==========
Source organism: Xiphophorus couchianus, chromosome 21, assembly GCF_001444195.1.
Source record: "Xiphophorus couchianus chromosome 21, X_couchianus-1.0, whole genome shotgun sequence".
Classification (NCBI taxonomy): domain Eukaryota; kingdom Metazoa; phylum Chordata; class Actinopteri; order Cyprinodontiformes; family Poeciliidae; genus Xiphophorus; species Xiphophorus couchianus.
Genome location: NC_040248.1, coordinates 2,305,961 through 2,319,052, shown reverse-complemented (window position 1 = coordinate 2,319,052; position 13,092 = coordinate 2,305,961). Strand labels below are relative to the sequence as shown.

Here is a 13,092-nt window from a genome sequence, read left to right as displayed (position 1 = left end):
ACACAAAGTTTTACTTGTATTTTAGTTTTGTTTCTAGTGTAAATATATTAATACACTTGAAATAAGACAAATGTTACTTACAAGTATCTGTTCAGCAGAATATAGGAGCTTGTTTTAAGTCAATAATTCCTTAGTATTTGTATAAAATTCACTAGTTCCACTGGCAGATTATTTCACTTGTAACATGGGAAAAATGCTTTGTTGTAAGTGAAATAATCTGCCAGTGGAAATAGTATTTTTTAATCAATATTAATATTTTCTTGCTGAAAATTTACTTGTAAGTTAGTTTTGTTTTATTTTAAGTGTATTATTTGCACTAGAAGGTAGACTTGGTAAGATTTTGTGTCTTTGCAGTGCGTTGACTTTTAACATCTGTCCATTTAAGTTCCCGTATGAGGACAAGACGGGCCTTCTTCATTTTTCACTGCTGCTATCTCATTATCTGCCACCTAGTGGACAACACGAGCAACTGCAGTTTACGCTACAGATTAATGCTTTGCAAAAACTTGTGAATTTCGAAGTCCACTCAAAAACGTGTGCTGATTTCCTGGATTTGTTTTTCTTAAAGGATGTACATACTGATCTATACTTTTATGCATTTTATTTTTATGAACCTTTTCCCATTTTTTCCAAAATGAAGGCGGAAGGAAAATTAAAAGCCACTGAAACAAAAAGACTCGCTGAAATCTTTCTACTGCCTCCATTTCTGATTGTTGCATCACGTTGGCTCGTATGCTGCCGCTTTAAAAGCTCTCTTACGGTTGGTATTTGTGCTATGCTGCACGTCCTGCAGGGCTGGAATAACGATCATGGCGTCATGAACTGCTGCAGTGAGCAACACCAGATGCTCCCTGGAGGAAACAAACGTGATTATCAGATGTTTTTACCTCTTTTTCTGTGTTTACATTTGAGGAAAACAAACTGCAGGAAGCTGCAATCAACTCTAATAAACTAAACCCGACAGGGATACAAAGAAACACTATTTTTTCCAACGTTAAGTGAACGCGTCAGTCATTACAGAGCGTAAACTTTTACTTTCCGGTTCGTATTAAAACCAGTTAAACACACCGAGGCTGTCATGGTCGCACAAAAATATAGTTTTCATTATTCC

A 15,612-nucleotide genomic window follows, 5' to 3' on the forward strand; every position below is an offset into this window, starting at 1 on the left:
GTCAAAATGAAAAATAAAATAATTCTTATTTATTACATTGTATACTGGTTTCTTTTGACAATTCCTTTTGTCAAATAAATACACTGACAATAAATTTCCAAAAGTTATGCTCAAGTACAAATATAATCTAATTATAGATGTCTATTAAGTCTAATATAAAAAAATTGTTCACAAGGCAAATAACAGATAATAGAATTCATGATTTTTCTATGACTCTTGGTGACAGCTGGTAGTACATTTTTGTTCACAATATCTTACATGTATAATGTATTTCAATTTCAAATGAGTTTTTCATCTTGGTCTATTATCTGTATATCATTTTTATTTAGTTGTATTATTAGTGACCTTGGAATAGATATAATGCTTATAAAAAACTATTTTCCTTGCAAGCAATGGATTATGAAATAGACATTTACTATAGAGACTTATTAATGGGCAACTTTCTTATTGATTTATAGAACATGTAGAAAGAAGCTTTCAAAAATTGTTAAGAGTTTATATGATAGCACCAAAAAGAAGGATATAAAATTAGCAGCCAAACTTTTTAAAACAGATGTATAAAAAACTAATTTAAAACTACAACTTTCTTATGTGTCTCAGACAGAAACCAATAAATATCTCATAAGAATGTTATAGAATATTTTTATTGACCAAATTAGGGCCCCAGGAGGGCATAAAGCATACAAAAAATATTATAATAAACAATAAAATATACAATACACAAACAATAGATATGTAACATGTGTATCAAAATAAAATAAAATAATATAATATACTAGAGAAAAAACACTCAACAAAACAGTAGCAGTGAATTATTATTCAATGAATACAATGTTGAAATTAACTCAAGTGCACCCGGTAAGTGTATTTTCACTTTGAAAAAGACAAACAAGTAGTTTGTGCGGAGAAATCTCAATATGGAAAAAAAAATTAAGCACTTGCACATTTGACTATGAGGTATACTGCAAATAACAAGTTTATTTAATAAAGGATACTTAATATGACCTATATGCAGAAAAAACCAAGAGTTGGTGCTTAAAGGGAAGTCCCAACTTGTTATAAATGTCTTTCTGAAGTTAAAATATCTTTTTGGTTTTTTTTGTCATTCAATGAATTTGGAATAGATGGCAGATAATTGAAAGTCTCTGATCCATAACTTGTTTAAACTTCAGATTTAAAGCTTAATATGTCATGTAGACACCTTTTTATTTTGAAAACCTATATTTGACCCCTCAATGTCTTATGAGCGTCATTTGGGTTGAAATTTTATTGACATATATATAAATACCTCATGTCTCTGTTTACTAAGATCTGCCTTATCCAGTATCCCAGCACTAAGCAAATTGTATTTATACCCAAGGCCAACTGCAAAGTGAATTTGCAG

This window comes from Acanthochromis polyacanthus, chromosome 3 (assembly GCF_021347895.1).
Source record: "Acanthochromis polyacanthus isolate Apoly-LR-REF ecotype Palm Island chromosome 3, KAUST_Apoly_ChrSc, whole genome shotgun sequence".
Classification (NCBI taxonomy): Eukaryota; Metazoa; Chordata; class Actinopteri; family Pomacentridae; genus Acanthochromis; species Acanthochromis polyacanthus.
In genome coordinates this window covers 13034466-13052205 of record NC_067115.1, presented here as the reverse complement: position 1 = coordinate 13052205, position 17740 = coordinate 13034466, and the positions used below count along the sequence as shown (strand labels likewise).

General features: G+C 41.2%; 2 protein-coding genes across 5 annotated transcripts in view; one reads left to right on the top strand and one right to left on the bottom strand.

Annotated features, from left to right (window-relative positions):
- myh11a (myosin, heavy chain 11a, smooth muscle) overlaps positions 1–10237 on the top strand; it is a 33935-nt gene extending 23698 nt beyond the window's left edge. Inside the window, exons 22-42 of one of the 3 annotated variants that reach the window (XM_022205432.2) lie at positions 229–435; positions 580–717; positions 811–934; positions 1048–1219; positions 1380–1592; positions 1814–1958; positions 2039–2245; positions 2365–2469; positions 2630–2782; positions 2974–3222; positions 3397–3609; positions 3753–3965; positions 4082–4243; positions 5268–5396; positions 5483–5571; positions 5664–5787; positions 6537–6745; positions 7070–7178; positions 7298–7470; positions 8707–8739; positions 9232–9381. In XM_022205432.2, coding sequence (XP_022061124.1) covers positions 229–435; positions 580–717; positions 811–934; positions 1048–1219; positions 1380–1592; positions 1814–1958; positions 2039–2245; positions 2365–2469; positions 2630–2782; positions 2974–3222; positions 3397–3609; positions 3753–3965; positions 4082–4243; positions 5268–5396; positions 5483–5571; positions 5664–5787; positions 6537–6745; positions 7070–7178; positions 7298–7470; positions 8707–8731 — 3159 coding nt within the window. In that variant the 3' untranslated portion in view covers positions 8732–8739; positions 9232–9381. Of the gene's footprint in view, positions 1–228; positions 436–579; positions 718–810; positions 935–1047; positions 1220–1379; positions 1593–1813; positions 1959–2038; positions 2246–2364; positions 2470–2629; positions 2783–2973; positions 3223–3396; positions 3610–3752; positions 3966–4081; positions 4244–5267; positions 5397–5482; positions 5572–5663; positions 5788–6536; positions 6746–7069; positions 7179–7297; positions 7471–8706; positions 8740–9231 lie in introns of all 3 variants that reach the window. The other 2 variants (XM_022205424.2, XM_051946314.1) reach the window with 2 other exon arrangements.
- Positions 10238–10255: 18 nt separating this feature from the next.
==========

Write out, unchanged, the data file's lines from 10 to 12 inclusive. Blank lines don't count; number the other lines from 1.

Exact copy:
Source record: "Acanthochromis polyacanthus isolate Apoly-LR-REF ecotype Palm Island chromosome 3, KAUST_Apoly_ChrSc, whole genome shotgun sequence".
Classification (NCBI taxonomy): Eukaryota; Metazoa; Chordata; class Actinopteri; family Pomacentridae; genus Acanthochromis; species Acanthochromis polyacanthus.
In genome coordinates this window covers 13034466-13052205 of record NC_067115.1, presented here as the reverse complement: position 1 = coordinate 13052205, position 17740 = coordinate 13034466, and the positions used below count along the sequence as shown (strand labels likewise).